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    Last edited by arttorney; June 26th, 2009 at 12:12 AM. Reason: miswspelling
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    I don't have kids, why am I paying for public education?

    I haven't had MY house burn down, I don't know why my taxes have to pay for a fire department.

    No one has tried to kill ME, why is my tax money being spent tracking down that serial killer?

    Terrorists haven't tried to blow up MY neighborhood, why am I paying for a military?

    I don't do business in China, why are my taxes paying for an embassy there?


    Some thing are good for everyone, whether you use it personally or not.

    Last edited by J Wilson; June 26th, 2009 at 10:41 AM.
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    Quote Originally Posted by J Wilson View Post
    Out of curiousity, how does that work?
    I don't know if she was exaggerating, but my mother has often told me a story about how I had labored breathing as an infant, so she took me to the ER, I stopped breathing when she got there, and the personnel would not treat me until she showed them proof of insurance! She told me all about how she was crying and her hands were shaking almost too badly to pull the insurance card out of her wallet. I don't know if the ER was just busy or something or if it wasn't really an insurance issue and she mistook it as one, but the story still makes my skin crawl.


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    Health insurance in the U.S. is an issue that, regardless of the best intentions, won't be fixed quickly: there are too many lobbyists, corporations, politicians, and all-around knotheads that will make reform a painfully slow process.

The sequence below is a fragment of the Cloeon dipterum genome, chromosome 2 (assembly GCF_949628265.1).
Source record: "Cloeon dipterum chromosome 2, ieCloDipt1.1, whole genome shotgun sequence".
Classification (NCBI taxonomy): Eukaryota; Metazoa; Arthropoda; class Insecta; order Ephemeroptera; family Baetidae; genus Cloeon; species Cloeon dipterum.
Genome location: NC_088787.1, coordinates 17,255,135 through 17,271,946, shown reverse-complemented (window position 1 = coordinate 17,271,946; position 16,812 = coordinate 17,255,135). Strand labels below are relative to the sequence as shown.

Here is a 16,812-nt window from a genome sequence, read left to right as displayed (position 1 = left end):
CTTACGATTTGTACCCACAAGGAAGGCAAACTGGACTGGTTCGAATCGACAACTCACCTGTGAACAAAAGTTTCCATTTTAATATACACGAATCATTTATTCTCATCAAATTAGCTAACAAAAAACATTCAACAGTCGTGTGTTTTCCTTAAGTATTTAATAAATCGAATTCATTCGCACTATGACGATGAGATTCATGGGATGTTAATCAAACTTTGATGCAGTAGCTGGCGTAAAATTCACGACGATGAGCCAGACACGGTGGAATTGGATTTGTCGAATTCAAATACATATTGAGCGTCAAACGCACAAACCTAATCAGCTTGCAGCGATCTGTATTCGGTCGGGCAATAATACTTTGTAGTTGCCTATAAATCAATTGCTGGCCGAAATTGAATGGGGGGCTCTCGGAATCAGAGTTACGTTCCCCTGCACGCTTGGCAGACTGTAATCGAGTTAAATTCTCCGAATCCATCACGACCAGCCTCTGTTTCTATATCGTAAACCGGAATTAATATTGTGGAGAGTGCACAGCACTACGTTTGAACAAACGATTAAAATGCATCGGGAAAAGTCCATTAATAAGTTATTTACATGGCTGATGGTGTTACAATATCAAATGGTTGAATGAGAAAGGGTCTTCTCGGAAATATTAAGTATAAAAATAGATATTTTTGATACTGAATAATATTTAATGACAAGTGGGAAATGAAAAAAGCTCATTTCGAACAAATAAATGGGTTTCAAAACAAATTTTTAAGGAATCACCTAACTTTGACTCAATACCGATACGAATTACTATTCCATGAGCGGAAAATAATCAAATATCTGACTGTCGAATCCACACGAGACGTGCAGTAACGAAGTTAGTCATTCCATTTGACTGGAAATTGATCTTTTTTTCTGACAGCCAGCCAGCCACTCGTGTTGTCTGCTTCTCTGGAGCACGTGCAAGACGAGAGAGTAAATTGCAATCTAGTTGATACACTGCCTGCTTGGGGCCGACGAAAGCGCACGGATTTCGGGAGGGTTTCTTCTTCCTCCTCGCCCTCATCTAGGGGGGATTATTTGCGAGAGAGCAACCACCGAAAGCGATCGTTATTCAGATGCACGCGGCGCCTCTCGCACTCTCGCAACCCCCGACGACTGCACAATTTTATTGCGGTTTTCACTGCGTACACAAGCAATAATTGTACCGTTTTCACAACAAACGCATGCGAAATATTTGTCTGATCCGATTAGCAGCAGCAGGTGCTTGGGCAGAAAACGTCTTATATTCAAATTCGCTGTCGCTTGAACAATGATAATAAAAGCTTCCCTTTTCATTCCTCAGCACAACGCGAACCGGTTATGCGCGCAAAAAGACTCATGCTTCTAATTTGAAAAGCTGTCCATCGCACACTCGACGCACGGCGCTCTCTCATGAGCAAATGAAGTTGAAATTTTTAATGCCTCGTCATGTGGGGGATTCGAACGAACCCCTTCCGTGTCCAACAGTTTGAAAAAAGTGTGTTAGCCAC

If there's any positive to the whole mess it's that if you're in your 20s, single, and reasonably healthy you can get a basic policy that will cover an emergency for a price that (usually) won't break the bank. Plus, the higher the deductible, the lower the premium. The more coverage (dental, vision, maternity, etc.), the higher the premium. Of course, the older you get, the more you'll have to pay. Most cities have independent "insurance brokers": rather than do all the leg work and comparisons yourself, these guys have all of the policies available in the area (not every insurance company operates in every state) and can match you with one that you can afford. They get paid a sales commission from whatever company issues the policy so you don't pay a fee for their service (at least in Kansas): it's worth a look. A decent life insurance policy for 20-30-somethings is dirt cheap and always good to have just in case... If nothing else it pays to get you planted and buys a few drinks for friends to toast you with.

    Also, even if working for a big business, expect to pay something out of each check for coverage under their plan. Though there are exceptions, most corporations have their employees kick in something these days to help offset escalating costs—how much depends on the company.

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    Here's something that rec'd little notice from the traditional media. A former exec of CIGNA, recently testified to Congress:

    ‘[T]hey confuse their customers and dump the sick, all so they can satisfy their Wall Street investors,’ former Cigna senior executive Wendell Potter said during a hearing on health insurance today before the Senate Committee on Commerce, Science, and Transportation.

    Potter, who has more than 20 years of experience working in public relations for insurance companies Cigna and Humana, said companies routinely drop seriously ill policyholders so they can meet ‘Wall Street’s relentless profit expectations.’

    ‘They look carefully to see if a sick policyholder may have omitted a minor illness, a pre-existing condition, when applying for coverage, and then they use that as justification to cancel the policy, even if the enrollee has never missed a premium payment,’ Potter said. ‘…(D)umping a small number of enrollees can have a big effect on the bottom line.’
    http://abcnews.go.com/Business/Healt...7911195&page=1 <---Read more here


    It's deplorable that the so-called "wealthiest nation in the world" can fork out billions for a unnesessary war, keep providing the goons who destroyed our economy with millions (and continue to argue that the CEOs still deserve their precious bonuses) that we can't pull our collective heads out of our asses and realize that our murder-by-spreadsheet disease care system here (still referred to as "healthcare system"), is absolutely insane.

    And end it.

    But at least we ain't socialists, eh?

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    Some thing are good for everyone, whether you use it personally or not.
    Non sequitur.